Ballater Golf Club was formed in 1892 and members played over a 9-hole course on land owned by the Laird of Invercauld. It was not until 1905 that the course was extended to a full 18-hole layout and James Braid played Harry Vardon in an exhibition match to mark the occasion.
Situated in the heart of Royal Deeside, with Balmoral Castle, the summer retreat of the Queen located nearby, Ballater is a lovely small town of just over three thousand residents whose numbers are swelled every summer by thousands of visitors to the Highlands.
The golf course is located at the southern edge of the town and it boasts magnificent scenery with Lochnagar dominating the skyline to the southwest. The 6,059-yard course is routed over gently undulating land situated on terraces beside the River Dee and it’s a fine mix of heathland and parkland golf with the river running alongside at several holes.
Par threes are real feature holes at Ballater and worthy of some consideration:
Hole 3 – “The Dooker” – 223 yards long – is a tough hole with a fair amount of waste ground between a ridge and the front of a well-protected green.
Hole 5 – “Glengairn” – 186 yards long – has a small target requiring a precise tee shot. Miss on the left at your peril!
Hole 9 – “Larick” – 216 yards long – is played semi-blind downhill. Anything short will run on but avoid the bunkers on either side of the green!
Hole 13 – “The Dee” – 158 yards long – has the river Dee (and out of bounds) to the left. If the tee shot is short it will break to the right.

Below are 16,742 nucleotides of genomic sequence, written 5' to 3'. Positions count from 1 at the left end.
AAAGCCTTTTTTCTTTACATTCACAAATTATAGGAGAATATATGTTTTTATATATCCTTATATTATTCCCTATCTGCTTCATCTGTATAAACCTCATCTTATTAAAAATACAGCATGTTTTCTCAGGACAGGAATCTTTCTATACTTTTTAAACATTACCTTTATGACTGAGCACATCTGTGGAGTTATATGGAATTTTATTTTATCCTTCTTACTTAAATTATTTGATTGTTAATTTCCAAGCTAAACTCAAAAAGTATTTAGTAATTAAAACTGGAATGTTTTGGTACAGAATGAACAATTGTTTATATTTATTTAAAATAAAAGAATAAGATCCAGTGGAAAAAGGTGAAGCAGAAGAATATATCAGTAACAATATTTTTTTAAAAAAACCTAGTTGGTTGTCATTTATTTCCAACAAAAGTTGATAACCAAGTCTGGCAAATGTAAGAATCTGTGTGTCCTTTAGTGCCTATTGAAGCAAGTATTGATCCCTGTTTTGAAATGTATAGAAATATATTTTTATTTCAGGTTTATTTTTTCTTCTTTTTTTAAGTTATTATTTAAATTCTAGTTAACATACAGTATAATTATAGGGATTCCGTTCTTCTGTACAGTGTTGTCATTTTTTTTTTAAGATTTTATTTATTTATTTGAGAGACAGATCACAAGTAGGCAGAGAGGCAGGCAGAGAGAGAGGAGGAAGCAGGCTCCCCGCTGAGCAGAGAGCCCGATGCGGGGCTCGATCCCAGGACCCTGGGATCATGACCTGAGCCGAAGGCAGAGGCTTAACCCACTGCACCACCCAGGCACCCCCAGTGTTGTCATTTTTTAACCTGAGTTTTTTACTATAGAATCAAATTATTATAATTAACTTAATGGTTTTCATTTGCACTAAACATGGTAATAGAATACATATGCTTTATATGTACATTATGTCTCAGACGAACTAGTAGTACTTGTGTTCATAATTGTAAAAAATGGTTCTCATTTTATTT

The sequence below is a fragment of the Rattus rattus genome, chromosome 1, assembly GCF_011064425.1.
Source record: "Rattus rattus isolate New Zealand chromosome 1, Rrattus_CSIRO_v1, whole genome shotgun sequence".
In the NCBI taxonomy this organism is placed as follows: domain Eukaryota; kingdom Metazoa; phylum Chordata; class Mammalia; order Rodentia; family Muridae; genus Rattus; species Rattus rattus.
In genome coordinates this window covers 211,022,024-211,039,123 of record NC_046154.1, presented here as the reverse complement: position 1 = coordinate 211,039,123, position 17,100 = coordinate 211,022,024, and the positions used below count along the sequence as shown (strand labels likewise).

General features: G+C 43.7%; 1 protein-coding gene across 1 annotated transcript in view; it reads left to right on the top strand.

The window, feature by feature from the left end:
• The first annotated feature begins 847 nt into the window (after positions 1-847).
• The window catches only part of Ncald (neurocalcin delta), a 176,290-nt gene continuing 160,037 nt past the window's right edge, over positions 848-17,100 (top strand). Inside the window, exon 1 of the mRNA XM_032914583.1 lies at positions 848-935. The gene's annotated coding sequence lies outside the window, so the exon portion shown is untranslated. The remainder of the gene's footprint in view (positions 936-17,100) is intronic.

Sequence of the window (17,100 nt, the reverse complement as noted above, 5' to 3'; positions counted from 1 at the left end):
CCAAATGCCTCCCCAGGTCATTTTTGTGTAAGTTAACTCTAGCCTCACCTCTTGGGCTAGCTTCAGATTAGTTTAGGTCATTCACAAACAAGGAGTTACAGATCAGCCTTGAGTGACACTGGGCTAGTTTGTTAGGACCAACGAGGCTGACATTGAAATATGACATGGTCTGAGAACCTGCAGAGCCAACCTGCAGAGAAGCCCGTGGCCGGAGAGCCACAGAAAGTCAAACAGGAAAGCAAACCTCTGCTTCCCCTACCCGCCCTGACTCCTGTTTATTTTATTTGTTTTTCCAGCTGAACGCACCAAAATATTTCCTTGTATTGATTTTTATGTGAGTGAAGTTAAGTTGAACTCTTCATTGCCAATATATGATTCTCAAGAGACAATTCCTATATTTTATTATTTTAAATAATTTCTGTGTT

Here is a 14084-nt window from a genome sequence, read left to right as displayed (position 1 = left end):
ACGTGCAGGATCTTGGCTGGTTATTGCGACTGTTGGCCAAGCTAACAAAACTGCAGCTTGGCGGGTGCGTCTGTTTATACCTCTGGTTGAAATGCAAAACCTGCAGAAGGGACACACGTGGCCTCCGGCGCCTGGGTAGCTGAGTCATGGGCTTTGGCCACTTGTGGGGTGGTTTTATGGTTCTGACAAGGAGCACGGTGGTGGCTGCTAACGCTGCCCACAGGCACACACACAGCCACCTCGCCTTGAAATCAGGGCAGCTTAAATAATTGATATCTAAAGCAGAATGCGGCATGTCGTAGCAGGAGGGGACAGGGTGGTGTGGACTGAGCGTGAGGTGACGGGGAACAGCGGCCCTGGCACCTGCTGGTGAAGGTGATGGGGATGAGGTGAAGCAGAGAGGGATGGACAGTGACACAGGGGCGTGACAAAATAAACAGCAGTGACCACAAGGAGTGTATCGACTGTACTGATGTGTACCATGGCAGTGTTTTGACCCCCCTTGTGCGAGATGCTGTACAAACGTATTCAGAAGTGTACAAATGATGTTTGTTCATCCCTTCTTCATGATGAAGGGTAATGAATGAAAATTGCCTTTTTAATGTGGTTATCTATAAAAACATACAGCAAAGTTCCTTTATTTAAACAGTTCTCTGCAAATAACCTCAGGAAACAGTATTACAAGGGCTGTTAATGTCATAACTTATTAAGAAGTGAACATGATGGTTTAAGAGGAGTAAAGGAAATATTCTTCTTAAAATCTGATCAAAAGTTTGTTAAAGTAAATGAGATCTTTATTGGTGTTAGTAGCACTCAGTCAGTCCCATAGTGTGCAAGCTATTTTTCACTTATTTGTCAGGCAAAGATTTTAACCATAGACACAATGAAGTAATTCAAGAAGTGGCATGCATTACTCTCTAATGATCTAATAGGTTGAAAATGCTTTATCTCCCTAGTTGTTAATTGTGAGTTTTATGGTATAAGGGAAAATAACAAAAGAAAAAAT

Hole 17 – “Brockie’s Pond” – 165 yards long – where the tee shot is exposed to any cross wind. With waste ground in front of the green, do not be short!
The previous reviewer was right to say there’s not great golf at Ballater but there’s certainly good golf to be played, particularly on the more challenging outward half.
The round opens with a lovely par four, which leads to a nicely contoured two-tiered green so you realize right from the outset that you’re playing a decent course here. The doglegged 4th hole is another fine hole and it’s not stroke index 1 for nothing with a raised green that repels approach shots landing short of the target. I also thought the hump in the fairway at the long part three 9th was a clever device to obscure the green and make you think twice about the actual length of the hole.
On the inward half, the 11th is a terrific par four, played to a raised green with a fiendishly positioned bunker to the front right of the putting surface, and the 14th is another taxing two shotter, with its fairway narrowing as it kinks right towards a large bowl-shaped green. Clever mounding at the 18th partially hides the home green from the tee, forcing only the bravest of big hitters to attempt a drive for the green.
Incidentally, the course played from the gents’ medal tees is rated as a par 70, from the regular yellow markers it’s a par 67. I can’t remember too many places where there’s a difference of three strokes between those two sets of tees. Regardless of which set you choose, you’re bound to enjoy your way round this beautiful Highland track.